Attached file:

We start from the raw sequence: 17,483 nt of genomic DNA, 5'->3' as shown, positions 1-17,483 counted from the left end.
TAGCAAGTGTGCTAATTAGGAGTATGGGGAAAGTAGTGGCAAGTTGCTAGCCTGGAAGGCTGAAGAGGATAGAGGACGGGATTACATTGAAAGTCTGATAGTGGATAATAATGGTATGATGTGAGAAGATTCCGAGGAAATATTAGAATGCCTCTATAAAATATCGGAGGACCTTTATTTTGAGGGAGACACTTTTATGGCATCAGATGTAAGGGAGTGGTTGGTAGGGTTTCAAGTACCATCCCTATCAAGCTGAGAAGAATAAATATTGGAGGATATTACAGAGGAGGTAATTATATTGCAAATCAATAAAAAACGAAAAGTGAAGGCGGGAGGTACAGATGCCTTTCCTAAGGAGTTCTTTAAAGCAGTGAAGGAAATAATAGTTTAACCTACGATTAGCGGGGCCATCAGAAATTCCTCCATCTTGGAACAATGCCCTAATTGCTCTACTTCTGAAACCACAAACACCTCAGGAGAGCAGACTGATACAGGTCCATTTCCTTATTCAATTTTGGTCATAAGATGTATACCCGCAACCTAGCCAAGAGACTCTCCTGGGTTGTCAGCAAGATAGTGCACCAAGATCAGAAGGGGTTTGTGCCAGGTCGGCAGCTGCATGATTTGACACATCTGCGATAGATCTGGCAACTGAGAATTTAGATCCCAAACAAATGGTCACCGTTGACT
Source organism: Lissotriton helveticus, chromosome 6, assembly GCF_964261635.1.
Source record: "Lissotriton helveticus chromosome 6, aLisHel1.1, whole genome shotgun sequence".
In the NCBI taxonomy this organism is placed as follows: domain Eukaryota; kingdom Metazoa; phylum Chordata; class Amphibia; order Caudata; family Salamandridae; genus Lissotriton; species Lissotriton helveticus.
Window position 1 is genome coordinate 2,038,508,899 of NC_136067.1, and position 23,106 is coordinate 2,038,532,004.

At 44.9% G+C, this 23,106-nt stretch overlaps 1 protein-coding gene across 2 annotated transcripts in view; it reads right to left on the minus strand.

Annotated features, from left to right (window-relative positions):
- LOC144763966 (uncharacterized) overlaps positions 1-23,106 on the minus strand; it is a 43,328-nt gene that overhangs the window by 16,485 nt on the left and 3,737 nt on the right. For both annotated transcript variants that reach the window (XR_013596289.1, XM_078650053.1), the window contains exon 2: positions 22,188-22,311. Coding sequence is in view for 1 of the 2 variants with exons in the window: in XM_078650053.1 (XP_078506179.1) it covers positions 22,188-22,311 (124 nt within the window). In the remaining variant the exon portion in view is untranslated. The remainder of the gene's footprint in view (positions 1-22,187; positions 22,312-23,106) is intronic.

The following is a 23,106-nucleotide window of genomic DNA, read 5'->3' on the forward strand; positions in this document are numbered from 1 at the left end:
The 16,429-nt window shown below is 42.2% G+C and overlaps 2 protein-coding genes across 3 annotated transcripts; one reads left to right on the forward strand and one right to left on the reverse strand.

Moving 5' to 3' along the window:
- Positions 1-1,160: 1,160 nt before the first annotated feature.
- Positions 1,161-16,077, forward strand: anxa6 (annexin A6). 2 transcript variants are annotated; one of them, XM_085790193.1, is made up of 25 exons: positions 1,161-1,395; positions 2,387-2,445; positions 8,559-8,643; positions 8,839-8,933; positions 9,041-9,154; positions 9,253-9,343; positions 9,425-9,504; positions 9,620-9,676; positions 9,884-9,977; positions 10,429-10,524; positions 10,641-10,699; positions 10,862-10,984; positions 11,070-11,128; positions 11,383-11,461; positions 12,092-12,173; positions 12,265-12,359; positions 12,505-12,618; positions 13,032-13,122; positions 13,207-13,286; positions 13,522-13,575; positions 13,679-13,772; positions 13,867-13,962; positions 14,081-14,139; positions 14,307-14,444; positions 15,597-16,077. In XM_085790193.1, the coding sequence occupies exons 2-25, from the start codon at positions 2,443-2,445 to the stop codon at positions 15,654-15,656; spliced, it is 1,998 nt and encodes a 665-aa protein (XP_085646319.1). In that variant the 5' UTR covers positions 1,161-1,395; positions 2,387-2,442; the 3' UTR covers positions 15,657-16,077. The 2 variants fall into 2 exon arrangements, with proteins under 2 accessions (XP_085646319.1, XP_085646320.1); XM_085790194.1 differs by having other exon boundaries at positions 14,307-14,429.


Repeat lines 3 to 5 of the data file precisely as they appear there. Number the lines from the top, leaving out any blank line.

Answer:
Source organism: Lissotriton helveticus, chromosome 6, assembly GCF_964261635.1.
Source record: "Lissotriton helveticus chromosome 6, aLisHel1.1, whole genome shotgun sequence".
In the NCBI taxonomy this organism is placed as follows: domain Eukaryota; kingdom Metazoa; phylum Chordata; class Amphibia; order Caudata; family Salamandridae; genus Lissotriton; species Lissotriton helveticus.